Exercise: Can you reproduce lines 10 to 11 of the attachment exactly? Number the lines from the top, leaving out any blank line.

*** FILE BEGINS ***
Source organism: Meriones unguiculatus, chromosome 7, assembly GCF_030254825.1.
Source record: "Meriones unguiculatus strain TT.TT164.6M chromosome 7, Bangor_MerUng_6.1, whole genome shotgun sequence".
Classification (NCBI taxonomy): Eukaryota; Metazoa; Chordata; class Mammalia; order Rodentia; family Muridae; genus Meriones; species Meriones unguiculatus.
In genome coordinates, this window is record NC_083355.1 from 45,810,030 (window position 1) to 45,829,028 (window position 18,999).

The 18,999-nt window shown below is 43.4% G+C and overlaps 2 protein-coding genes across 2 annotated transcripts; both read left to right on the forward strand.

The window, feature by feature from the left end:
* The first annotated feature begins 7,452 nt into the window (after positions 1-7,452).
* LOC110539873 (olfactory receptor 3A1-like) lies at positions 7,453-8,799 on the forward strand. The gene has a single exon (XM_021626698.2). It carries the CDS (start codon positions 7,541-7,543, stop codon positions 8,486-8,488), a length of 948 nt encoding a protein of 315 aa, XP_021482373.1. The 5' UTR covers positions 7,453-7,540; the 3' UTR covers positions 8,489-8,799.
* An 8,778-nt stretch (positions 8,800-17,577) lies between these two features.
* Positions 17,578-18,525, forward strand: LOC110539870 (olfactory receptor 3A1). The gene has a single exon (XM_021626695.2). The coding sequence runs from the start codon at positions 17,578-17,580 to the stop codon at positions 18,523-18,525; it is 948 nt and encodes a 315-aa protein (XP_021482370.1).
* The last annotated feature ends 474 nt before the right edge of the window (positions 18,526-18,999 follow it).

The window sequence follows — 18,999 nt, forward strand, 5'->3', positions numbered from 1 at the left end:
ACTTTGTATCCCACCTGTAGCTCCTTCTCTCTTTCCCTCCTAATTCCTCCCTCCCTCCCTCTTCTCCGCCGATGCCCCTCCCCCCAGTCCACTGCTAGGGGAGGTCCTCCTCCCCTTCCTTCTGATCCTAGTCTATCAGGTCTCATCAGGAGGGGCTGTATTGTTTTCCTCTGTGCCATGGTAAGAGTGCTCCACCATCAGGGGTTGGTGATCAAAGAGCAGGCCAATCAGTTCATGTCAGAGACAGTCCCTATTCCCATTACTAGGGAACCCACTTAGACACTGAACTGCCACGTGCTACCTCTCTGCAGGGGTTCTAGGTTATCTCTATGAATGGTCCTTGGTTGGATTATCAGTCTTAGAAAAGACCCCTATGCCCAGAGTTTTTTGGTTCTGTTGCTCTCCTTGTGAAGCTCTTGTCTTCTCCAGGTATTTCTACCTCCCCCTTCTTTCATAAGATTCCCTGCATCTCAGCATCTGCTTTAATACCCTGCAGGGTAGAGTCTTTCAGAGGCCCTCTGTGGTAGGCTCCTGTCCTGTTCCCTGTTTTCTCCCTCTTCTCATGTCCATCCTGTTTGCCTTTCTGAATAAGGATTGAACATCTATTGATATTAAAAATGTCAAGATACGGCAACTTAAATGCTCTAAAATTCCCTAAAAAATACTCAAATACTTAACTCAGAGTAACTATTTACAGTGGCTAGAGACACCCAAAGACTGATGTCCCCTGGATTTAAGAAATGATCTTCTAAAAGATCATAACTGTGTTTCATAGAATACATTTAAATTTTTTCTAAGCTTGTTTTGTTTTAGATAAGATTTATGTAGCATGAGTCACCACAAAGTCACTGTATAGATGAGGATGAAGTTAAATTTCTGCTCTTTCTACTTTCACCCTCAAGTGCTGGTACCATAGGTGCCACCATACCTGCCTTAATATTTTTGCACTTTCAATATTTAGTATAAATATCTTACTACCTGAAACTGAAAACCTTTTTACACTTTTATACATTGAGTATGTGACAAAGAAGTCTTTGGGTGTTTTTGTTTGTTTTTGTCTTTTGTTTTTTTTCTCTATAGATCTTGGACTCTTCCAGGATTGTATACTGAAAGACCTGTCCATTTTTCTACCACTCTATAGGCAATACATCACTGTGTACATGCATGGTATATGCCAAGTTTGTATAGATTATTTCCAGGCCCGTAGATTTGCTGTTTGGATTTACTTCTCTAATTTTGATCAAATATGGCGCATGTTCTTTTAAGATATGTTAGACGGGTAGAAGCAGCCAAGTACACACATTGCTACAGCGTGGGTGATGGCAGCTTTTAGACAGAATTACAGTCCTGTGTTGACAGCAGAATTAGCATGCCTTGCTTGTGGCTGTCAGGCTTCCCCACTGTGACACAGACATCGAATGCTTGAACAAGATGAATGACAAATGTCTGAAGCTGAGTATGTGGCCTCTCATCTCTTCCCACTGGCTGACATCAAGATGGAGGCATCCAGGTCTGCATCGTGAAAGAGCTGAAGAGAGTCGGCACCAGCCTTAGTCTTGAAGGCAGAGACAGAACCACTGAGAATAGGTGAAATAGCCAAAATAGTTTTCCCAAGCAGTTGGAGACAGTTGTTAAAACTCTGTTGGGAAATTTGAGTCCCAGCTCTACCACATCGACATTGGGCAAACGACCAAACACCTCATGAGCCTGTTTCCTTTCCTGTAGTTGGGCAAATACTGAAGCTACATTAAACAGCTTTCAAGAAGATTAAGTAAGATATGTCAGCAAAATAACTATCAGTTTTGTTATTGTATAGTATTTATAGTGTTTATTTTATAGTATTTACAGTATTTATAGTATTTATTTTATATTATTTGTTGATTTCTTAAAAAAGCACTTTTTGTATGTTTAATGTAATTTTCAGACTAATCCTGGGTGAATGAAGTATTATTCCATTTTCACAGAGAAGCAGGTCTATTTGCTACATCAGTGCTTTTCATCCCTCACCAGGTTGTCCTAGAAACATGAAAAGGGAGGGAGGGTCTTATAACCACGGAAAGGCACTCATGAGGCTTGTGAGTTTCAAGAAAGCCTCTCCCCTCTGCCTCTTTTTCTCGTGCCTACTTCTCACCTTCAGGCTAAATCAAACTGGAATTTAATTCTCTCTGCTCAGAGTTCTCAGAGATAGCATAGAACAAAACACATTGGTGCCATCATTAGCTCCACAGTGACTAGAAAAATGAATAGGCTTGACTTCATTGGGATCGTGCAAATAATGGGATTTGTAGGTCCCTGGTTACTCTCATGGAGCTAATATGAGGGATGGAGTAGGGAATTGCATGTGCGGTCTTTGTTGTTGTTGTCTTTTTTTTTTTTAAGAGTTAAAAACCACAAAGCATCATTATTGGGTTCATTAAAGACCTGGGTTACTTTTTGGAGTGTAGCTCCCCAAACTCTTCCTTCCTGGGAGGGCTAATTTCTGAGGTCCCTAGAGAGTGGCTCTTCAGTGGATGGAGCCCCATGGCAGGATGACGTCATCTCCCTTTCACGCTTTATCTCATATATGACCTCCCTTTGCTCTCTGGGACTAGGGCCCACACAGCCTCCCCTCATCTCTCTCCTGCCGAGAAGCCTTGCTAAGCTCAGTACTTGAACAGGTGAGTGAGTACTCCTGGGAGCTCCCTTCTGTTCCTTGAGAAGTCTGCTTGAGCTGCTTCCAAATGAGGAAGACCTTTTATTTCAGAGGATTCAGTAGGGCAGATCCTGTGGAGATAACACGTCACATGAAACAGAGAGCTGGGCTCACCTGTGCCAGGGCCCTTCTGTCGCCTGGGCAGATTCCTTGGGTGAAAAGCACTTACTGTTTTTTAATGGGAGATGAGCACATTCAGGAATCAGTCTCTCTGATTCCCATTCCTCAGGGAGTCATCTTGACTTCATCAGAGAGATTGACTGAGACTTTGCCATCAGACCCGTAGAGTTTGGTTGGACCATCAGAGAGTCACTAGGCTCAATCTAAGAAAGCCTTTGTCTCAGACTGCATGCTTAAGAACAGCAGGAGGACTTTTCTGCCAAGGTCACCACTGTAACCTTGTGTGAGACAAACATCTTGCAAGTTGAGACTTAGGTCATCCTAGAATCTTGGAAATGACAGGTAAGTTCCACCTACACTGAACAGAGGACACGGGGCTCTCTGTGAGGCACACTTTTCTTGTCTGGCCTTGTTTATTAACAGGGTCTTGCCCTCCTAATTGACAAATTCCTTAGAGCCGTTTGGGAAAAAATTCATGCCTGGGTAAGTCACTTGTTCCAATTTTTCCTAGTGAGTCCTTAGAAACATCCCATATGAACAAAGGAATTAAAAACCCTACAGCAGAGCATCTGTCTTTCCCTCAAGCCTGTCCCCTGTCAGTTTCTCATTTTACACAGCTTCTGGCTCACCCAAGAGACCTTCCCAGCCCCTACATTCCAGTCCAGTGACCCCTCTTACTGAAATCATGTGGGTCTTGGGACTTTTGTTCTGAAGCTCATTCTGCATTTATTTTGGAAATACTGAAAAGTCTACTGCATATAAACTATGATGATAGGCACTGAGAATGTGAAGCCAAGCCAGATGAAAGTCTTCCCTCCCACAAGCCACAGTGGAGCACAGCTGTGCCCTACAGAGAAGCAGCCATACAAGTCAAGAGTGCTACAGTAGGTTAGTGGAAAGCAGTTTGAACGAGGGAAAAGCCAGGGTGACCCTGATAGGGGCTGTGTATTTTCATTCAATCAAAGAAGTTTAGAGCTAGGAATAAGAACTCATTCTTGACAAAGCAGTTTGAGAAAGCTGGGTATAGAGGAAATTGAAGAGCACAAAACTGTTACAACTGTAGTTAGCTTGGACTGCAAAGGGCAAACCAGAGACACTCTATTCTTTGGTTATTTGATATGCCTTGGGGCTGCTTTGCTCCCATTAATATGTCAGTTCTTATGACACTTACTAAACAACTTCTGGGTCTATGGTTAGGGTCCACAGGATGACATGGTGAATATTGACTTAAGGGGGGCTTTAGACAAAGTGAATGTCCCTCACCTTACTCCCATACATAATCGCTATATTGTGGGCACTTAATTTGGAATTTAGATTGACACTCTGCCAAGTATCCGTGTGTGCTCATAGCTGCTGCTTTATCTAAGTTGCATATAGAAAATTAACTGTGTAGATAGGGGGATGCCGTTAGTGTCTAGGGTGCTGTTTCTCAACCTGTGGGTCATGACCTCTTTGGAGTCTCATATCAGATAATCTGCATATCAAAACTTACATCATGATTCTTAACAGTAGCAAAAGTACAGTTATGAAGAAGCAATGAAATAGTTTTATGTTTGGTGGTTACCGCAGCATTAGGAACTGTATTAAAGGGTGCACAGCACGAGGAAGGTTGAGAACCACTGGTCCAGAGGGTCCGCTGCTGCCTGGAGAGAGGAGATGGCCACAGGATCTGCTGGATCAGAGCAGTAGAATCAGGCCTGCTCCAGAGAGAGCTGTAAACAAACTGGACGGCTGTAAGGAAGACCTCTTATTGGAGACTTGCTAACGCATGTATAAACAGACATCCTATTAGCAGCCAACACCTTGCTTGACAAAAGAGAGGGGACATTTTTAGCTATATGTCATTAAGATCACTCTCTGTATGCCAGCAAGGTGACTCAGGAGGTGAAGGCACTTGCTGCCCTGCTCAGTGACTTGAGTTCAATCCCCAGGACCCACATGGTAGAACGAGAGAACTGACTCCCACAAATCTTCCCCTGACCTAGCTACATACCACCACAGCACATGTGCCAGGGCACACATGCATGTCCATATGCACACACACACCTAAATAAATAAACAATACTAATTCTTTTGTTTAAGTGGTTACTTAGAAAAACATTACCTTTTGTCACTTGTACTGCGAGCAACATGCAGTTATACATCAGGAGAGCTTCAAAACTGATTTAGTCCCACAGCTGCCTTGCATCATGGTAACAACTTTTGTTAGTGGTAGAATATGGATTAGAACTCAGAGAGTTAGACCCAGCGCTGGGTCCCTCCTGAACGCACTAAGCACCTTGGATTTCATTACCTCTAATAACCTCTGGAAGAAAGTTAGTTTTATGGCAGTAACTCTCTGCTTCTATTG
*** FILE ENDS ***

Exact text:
* Positions 17,578-18,525, forward strand: LOC110539870 (olfactory receptor 3A1). The gene has a single exon (XM_021626695.2). The coding sequence runs from the start codon at positions 17,578-17,580 to the stop codon at positions 18,523-18,525; it is 948 nt and encodes a 315-aa protein (XP_021482370.1).
* The last annotated feature ends 474 nt before the right edge of the window (positions 18,526-18,999 follow it).